Media Post explained, virtual reality has graduated from the gaming world in order to expand into multiple business sectors. Currently, gamers dominate the application but after the most recent Greenlight 2016 Consumer Adoption Report, it is clear the application for games is least important. According to ARC, the travel and tourism business sectors are looking to apply virtual reality by creating opportunities for people to experience their vacations virtually. It will allow individuals to enjoy unique experiences without having to travel too far. Virtual reality applications have moved beyond video games with the option to create more practical applications of the technology.
The results of the 2016 report supported the need for additional applications of virtual reality. Among those interviewed 73.5 percent of the people stated they would be willing to use virtual reality applications to experience new settings. Another 63 percent claimed they would also enjoy different types of entertainment and live events. In other business sectors, the technology can be applied to include meetings, education, home design, and shopping.
A recent study uncovered the use of virtual reality for gaming, is ranked as the lowest interest for use. As different business sectors begin to apply the technology, there will be a brand new business sector dedicated to the optimal virtual reality experience, regardless of the context. It could be the perfect time for more business sectors to harness virtual reality applications, because 86 percent of virtual reality users claim they were pleased with their experience and it would be highly likely they would use it again.
The modern connected headsets offer users available media specifically chosen to be especially impressive through a virtual setting. Additionally, the headsets have evolved to the point they are now able to combine the physical and digital worlds to create an optimal experience. It is this evolution, which enables virtual reality applications to extend beyond gaming.
“International Business Times” reported that there are two options available for end users of virtual reality applications. First of all, mobile virtual reality allows the user to pair their headset with a smartphone but is unable to allow users to move within the virtual environment. The second option involves more expensive headsets, which are connected to sensors on the walls within the room the user occupies.
More expensive headsets like HTC’s Vive and Facebook’s Oculus Rift, allow users to move around through the positional-tracking technology. The problem is, the movement is usually limited because it requires sensors in the walls to function. It would be possible for a tourist or travel company to own a piece of property, line the walls with the necessary sensors, and turn the simple setting into whatever vacation the individual client’s desire.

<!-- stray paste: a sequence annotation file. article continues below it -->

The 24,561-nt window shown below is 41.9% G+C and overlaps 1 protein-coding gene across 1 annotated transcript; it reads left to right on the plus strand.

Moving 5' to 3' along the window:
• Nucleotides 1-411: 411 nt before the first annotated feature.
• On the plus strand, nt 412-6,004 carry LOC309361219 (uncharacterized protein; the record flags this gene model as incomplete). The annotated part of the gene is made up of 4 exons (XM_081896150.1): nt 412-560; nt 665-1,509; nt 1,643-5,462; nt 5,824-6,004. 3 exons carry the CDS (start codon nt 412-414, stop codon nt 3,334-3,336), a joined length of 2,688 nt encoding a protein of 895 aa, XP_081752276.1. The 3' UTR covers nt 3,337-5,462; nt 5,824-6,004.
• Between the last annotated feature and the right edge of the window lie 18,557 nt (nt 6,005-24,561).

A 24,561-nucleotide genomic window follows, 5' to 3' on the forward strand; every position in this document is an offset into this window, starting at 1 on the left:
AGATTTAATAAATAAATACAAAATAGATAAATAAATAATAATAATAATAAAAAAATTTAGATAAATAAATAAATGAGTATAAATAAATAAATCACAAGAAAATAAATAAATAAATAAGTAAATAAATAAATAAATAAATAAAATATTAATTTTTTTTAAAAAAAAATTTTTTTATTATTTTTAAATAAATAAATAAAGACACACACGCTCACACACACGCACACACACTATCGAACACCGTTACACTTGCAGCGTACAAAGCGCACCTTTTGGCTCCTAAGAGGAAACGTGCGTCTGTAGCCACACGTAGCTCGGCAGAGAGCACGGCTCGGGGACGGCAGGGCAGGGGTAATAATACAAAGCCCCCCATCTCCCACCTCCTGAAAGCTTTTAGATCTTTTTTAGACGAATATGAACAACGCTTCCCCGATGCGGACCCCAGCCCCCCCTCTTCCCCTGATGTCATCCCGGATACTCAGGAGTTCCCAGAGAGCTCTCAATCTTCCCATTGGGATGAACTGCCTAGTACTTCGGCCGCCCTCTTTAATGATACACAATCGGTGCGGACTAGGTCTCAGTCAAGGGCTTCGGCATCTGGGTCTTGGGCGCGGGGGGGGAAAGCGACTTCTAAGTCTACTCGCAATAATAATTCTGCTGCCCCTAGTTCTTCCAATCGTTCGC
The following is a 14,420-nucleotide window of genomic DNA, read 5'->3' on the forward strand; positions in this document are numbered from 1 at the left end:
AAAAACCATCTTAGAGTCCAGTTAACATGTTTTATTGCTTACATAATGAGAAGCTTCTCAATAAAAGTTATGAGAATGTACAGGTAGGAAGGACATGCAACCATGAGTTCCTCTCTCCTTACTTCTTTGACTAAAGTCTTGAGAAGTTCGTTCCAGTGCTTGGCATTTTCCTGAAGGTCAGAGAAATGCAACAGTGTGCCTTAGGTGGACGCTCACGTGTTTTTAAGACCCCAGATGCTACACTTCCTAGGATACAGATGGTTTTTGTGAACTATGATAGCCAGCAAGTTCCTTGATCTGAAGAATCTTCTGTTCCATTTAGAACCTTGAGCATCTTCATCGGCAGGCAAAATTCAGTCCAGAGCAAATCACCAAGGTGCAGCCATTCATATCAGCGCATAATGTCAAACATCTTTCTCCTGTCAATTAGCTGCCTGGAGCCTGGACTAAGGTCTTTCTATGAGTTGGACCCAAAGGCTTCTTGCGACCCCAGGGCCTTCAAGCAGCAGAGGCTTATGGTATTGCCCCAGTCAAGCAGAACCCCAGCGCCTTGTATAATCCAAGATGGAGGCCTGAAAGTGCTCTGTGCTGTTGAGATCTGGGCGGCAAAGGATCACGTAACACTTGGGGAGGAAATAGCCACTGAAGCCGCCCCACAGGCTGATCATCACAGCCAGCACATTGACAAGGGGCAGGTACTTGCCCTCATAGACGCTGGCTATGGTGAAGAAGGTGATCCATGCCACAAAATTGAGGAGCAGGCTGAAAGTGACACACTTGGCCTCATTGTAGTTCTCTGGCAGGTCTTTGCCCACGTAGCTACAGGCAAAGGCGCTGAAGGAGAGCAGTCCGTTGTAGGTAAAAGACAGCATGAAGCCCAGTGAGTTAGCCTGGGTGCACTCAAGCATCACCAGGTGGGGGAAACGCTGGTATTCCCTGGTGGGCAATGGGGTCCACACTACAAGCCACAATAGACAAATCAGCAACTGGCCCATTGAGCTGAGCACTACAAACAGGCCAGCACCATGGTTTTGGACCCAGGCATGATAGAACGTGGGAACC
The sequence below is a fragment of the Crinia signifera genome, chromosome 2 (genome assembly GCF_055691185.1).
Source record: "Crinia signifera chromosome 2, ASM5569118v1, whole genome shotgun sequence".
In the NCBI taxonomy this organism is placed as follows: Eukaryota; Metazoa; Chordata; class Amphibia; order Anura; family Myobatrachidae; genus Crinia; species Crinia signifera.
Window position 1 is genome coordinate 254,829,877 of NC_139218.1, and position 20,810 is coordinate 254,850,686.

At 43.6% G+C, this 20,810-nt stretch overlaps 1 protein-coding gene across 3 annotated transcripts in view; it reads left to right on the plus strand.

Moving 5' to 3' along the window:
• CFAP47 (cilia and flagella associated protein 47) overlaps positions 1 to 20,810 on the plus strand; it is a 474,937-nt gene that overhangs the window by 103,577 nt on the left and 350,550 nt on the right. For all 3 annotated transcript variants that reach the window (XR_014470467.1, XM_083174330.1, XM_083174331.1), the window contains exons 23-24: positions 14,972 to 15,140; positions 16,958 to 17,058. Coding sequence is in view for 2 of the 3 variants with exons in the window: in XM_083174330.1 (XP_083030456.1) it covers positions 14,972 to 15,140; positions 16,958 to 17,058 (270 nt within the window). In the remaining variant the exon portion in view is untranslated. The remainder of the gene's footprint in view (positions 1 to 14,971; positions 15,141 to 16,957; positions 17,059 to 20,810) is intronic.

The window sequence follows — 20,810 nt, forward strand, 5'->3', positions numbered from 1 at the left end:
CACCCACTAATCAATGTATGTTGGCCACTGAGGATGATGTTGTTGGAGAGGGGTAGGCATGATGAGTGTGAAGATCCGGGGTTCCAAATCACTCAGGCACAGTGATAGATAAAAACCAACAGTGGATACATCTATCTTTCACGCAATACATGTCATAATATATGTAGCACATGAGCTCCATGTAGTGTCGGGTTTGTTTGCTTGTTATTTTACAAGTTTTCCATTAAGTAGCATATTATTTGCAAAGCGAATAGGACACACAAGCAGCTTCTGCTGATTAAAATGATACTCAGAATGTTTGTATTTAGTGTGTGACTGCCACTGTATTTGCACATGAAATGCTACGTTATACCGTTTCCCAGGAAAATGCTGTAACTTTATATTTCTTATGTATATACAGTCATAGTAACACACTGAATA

The next step in virtual reality applications is already underway. Stereolab has created a second generation of their ZED camera. This upgrade to the headset will offer the same positional tracking but there will no longer be a need for the sensors to be in walls. This allows the virtual reality setting to be expanded and increases the distance the end user will be able to wander.
However, the biggest challenge facing the widespread use of virtual reality applications, is the cost of the purchase and maintenance of the headset. The Greenlight’s 2016 Consumer Adoption Report stated, 44.7 percent of the people polled were willing to pay $199 for their headsets. This can be compared to the results from the previous year, which stated people were willing to pay more than $200 for a headset. The use of virtual reality for entertainment and tourism seems reasonable, however, it is difficult to understand how a person can shop virtually. There would need to be a distinction of the process from making a traditional purchase online or through an application. Virtual reality applications have moved beyond the gaming world because users are interested in more practical uses for the technology.
By Kristina Lasher
Edited by Jeanette Smith
ARC: Why Virtual Reality Will Be More Than Just a Bunch of Games
Media Post: Virtual Reality Interests: Travel 74%, Movies 67%, Live Events 67%, Home Design 66%
International Business Times: Mobile Virtual Reality Breakthrough Means Gear VR Could Soon Be As Powerful As Oculus Rift
Image Courtesy of Nick Hobgood’s Flickr Page – Creative Commons License